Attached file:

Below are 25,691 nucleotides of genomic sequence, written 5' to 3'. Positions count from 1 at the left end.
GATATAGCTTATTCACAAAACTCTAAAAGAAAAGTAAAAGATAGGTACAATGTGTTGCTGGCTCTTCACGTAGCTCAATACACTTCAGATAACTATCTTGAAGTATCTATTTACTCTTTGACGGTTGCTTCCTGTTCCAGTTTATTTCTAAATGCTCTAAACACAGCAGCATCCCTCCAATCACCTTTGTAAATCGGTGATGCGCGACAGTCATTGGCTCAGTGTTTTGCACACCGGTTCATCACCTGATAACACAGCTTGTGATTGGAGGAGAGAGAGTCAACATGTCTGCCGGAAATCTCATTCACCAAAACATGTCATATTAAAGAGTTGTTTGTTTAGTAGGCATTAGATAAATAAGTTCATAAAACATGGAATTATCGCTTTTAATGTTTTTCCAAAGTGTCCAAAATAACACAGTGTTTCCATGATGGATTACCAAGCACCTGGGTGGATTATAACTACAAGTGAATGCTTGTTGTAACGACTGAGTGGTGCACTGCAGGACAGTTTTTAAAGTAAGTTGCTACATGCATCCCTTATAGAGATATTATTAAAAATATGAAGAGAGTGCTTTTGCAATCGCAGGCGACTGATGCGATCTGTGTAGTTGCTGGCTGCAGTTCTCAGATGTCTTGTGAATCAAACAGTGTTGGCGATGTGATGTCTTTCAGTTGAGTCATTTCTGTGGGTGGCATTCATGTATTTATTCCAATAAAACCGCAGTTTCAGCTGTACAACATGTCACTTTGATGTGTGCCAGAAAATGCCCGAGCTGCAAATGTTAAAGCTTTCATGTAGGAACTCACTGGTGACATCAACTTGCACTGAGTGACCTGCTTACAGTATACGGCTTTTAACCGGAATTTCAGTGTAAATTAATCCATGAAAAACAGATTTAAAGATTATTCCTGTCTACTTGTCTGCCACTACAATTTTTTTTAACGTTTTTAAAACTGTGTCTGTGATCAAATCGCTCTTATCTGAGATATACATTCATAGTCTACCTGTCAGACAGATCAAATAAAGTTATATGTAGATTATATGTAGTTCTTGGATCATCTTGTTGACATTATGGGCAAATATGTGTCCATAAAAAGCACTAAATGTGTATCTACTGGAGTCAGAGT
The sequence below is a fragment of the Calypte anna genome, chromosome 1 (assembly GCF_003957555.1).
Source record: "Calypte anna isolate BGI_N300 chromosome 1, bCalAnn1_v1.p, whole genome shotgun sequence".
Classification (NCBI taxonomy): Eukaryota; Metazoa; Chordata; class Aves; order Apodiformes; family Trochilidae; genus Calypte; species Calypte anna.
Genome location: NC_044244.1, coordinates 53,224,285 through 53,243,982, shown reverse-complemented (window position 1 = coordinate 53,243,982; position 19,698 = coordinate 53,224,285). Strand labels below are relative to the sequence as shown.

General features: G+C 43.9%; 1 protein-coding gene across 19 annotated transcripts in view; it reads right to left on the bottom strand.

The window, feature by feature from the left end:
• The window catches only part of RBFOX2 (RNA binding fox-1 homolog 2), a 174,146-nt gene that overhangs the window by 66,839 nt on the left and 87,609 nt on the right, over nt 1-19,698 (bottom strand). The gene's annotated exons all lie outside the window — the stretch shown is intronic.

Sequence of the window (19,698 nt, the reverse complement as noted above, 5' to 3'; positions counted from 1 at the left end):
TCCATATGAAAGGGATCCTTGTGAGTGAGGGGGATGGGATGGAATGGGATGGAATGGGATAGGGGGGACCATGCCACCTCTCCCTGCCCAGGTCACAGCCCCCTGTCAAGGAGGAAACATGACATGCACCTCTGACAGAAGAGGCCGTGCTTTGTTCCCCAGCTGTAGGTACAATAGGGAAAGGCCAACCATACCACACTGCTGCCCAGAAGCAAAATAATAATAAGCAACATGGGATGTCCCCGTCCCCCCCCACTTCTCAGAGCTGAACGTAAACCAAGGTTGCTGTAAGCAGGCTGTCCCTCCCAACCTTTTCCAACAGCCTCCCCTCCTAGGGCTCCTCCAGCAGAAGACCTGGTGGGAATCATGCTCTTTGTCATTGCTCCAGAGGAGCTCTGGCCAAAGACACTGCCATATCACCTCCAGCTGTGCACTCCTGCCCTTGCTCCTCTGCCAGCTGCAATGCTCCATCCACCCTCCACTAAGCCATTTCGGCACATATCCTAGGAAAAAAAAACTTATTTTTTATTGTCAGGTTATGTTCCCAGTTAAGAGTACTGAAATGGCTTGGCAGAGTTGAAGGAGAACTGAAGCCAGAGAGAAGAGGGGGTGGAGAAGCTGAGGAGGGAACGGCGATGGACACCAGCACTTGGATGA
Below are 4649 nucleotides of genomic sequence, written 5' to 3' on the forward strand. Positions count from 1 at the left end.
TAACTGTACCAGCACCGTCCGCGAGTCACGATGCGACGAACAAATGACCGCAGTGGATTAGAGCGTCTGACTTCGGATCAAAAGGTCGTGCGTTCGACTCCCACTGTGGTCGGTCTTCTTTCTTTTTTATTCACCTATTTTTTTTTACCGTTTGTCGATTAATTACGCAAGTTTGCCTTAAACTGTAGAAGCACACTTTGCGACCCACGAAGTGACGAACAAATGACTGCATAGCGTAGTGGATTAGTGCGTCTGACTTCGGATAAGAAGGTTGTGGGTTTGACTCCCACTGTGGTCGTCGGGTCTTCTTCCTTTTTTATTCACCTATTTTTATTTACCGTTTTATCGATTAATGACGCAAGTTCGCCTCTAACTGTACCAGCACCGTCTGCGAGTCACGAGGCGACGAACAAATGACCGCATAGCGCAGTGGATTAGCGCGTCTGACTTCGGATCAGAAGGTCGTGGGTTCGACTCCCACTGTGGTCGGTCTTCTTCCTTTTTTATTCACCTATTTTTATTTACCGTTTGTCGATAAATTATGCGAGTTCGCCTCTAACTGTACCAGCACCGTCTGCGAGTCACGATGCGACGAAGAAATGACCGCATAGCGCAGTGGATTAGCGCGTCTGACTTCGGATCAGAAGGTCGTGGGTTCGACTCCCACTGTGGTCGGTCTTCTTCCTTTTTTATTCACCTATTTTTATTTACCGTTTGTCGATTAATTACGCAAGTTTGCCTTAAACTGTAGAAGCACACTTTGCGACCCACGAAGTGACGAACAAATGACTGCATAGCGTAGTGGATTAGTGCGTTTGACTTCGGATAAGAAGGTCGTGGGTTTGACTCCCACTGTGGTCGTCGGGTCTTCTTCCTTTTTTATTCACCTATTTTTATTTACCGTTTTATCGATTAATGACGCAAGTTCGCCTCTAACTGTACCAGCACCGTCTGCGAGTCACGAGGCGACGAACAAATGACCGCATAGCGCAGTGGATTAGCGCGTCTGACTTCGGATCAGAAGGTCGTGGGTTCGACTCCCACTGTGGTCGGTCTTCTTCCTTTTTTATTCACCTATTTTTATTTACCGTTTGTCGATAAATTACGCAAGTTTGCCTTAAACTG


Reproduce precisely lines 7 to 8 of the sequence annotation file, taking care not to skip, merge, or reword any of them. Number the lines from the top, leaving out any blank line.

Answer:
General features: G+C 43.9%; 1 protein-coding gene across 19 annotated transcripts in view; it reads right to left on the bottom strand.

The window, feature by feature from the left end: